Section 1: Focus on funding opportunities at the National Science Foundation (NSF). Students gain ‘hands-on’ experience in proposal writing via six activities. Each activity involves guidance by the instructor via class discussions, use of rubrics tailored for this course, and peer review in class. Students will also meet with writing consultants from the Center for Communication Excellence (CCE). Students revise their assignment at each stage, before submitting the final product to the instructor for detailed feedback. Students are encouraged to work with their adviser in developing an NSF proposal during this course. The six activities comprise the major components of an NSF proposal. Ideally, students finish the course with a polished draft of an NSF proposal. To provide a model for success, the instructor works with students to secure a copy of an awarded proposal in their field.The topics include: 1) an overview of the NSF funding process; 2) finding funding; 3) developing a fundable idea; 4) generating specific aims for the proposal, with emphasis on hypothesis-driven research; 5) grantmanship concerning specific components of the proposal, e.g., the overview, significance, innovation, team context, and the approach. Students will also develop a budget, Budget Justification, Project Timeline, and Project Summary. They will consider use of graphics and develop a Broader Impacts section for their proposals. Students also meet with writing consultants from the Center for Communication Excellence (CCE) and are encouraged to work with their adviser in developing a proposal during this course.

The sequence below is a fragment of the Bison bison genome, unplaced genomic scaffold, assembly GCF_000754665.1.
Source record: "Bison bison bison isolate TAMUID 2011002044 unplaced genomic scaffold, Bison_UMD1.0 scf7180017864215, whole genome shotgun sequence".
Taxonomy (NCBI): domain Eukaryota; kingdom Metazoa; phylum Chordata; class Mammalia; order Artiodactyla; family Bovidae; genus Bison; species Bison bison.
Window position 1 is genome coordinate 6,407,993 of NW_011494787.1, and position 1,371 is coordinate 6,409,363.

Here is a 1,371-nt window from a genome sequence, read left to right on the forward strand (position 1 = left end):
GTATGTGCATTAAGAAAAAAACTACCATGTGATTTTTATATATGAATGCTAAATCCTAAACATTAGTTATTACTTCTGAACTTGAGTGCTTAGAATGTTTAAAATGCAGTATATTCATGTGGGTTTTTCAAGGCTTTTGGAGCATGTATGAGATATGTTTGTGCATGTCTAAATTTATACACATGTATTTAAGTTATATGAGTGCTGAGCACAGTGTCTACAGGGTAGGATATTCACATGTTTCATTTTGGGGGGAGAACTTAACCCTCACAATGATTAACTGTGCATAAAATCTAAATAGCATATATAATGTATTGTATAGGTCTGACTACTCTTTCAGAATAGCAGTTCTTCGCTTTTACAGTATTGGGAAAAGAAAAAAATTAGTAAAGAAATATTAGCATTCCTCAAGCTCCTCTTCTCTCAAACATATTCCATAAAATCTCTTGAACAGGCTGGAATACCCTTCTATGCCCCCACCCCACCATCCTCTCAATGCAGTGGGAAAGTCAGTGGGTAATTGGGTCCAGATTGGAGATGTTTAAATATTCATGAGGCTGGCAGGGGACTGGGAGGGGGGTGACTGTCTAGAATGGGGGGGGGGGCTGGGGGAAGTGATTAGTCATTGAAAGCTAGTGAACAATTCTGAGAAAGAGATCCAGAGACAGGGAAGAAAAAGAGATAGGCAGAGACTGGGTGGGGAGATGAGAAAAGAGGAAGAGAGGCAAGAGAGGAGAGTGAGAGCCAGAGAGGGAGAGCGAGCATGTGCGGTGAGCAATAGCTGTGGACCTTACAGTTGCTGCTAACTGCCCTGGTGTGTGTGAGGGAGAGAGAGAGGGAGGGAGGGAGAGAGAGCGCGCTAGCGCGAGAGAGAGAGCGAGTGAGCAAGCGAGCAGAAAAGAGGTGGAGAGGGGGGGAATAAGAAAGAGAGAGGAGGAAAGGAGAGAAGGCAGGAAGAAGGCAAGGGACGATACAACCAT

Section 2: Focus on funding opportunities for the disciplines in the arts, humanities and social sciences, including the Fulbright U.S. Student program. Students are encouraged to write their own proposal drafts if an opportunity is deemed to be a good fit for their current research and degree program. Students read and review grant proposals in mock panel review sessions to learn the review process firsthand and participate in in-class discussion and review of peer work. Comparable to Section 1, the course topics include: 1) an overview of the funding process; 2) finding funding; 3) developing a fundable idea; 4) generating research questions and specific aims for the proposal; 5) grantmanship concerning specific components of the proposal. Students develop a Budget, Budget Justification, Project Timeline, Logic Model, Dissemination Plan, and Project Summary and consider whether the use of graphics would be appropriate within the proposal. Students gain ‘hands-on’ experience in proposal writing via eight activities. Each activity involves guidance by the instructor via class discussions, use of rubrics, and peer review in class. Students revise their assignment at each stage, before submitting the final product to the instructor for detailed feedback. Students also meet with writing consultants from the Center for Communication Excellence (CCE) and are encouraged to work with their adviser in developing a proposal during this course.